So now its coming to the time that you need to deicide if you are really up for this trip of a lifetime... We are not expecting to sell out straight away, but if you want to be sure to join, then make sure you have a PAYPAL account and get ready for the 1st of July.
European support team
|Posted on May 26, 2015 at 12:50 PM||comments (0)|
So sorry guys for the late newsletter, life and work have been getting busy now that summer has finally arrived up here in Reykjavik. It is now a sunny 5 degrees Celsius, but hell its daylight for around 21 hours a day and the winter wind has died down.
The truck has officially been taken out of its winter hibernation, we have fixed most of the damage from the winter winds, which was mostly just our sign age was washed away, we have now new name signs on the cab side along with a Africa map and new name signs on the front of the cab.
We have fixed the back door to make it easier to open for the passengers to get in and we have started to experiment with different options on how we are going to build the storage area for the kitchen/cooking gas. We were donated a metal locker/box by someone that we will probably put in this new area.
In this next week we will have finished the water storage area, here we will be using many 20 litre plastic water containers, we find it is better to have lots of smaller water containers than one big tank as there is a lot less of a chance of the water getting contaminated and they are much easier to fill up. we expect to have on the truck water storage for between 150 and 200 litres of water and we will have a water purifier for safe drinking.
We are still having issues finding a good spare tire for the truck, we have a kind offer from someone of a tire that we can use as a backup until we arrive in mainland Europe, there we can pick up the right type of Bar-Grip tires, these are special army tires that are very very good in mud and sand.So it is possible we may have to spend a extra day in Denmark or Germany on the way down to pick a couple of them up.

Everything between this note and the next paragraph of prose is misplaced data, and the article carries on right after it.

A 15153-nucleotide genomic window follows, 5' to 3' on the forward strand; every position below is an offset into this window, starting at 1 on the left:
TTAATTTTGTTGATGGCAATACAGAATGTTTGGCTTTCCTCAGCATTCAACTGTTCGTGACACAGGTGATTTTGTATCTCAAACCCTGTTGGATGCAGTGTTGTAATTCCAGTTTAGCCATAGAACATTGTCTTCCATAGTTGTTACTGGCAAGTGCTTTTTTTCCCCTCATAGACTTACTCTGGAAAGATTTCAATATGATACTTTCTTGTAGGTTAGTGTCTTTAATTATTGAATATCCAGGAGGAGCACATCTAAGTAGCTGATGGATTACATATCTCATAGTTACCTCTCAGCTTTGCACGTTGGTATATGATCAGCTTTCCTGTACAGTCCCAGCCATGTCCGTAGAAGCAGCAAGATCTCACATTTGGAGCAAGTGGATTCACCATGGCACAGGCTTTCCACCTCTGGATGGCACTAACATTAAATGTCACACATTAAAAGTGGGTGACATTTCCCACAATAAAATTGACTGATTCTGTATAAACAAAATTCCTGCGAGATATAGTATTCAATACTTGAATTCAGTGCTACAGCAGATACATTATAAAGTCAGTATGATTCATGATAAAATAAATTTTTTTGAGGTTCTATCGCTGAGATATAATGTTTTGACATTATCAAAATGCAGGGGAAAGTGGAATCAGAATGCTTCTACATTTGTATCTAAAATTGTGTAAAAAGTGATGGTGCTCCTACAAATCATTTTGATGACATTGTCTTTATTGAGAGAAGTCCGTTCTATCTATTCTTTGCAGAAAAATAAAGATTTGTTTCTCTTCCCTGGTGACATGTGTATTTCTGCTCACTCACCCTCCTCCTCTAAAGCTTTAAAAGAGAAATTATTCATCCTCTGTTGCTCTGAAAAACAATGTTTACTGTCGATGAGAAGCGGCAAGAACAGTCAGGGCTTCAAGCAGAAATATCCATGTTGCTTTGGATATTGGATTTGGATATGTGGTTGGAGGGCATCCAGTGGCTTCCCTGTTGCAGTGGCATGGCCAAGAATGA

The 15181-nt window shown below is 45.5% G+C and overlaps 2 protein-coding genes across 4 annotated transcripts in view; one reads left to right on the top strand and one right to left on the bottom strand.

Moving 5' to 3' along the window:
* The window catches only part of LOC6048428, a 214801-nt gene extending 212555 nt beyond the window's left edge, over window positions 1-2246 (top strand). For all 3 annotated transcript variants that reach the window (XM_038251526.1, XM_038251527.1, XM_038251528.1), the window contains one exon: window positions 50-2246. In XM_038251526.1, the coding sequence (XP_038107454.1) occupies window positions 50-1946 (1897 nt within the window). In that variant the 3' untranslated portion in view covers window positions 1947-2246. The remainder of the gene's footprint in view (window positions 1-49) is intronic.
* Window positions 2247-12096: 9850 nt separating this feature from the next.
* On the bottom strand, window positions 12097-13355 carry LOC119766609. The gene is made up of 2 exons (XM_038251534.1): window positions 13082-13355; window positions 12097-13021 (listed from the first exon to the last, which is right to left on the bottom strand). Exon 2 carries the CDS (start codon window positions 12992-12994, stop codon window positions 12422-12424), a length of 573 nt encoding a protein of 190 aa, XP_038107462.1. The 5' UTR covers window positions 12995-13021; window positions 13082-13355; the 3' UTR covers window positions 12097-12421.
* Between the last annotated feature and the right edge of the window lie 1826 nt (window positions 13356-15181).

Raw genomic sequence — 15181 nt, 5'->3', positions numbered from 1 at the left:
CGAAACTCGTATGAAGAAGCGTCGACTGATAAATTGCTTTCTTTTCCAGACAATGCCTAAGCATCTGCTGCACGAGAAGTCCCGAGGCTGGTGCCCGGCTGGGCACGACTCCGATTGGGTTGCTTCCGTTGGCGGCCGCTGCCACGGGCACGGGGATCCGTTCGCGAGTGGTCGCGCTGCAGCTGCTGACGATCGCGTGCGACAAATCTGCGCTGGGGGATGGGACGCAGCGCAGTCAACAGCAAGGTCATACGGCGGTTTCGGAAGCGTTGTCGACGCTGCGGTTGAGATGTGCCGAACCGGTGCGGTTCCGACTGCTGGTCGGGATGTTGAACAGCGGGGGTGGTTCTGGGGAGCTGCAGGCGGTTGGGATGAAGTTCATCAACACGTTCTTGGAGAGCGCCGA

2 days ago we meet Dave from Canada he was in Iceland on a visit to friends and also he flew over to check out the truck as he is thinking of joining us on the trip. If anyone wants to check out the truck, just get in contact and we will give you a tour.
There has been a few days when our official website has been working very slow or not at all, this is because of our server....not us, if you still see problems with the site, please get in contact and we will talk again with the website host. On a positive note, our website has now revived over 50,000 hits.
News in Africa is looking good for our route and also for our backup routes, A new road is almost completed from the Nigerian border to the first Cameroon town, which used to be one of the least fun and rough roads out there, but dont worry guys, there are plenty of other "hell roads" that we will need to use.
We have never planed to go to any ebola infected countrys, but some good news for the people out there is that the outbreak has been declared over in Liberia now and is almost over everywhere else.
There are now 2 new short videos from the 2013 trip that were posted from the Italian girl who was on the trip on our facebook page.... https://www.facebook.com/pages/Vikings-Across-Africa/339299959447052?fref=ts
The last news is that if everyone who is on our Newsletter list would join the trip, then we would be full, but i would expect that not everyone will actually sign on.
Bookings will start on the 1st of July, so if you are really interested to join our trans African expedition, then put it in your calendar.
European support team
|Posted on April 27, 2015 at 4:00 PM||comments (0)|
this is a short article about our last trip in 2013, im no journalist but its just a rought idea about some of the stuff we got up to.....
In January 2013 we set off from Reykjavik , we wanted to be the first ever overland trip to make it driving all the way from Iceland to South Africa, we had a 35 year old ex British army truck that was converted to carry 15 people and had big mud tires and strong 4x4. We were the first to try, 66° North to 33° South driving via west Africa, cooking on camp fires and camping in the bush.
Our group was made up of roughly equal Icelanders and Internationals with a 50/50 mix of guys and girls,with our age group going from 20 to 40. Almost everyone on the tip was single when they joined the trip,most people shared there tents, with 2 people in each tent, this made life easier often, as not always did you have energy after a long day to set up a tent, thats when your tent partner could help out,but if anyone felt like they wanted to sleep alone, they always had the option of having there own tent.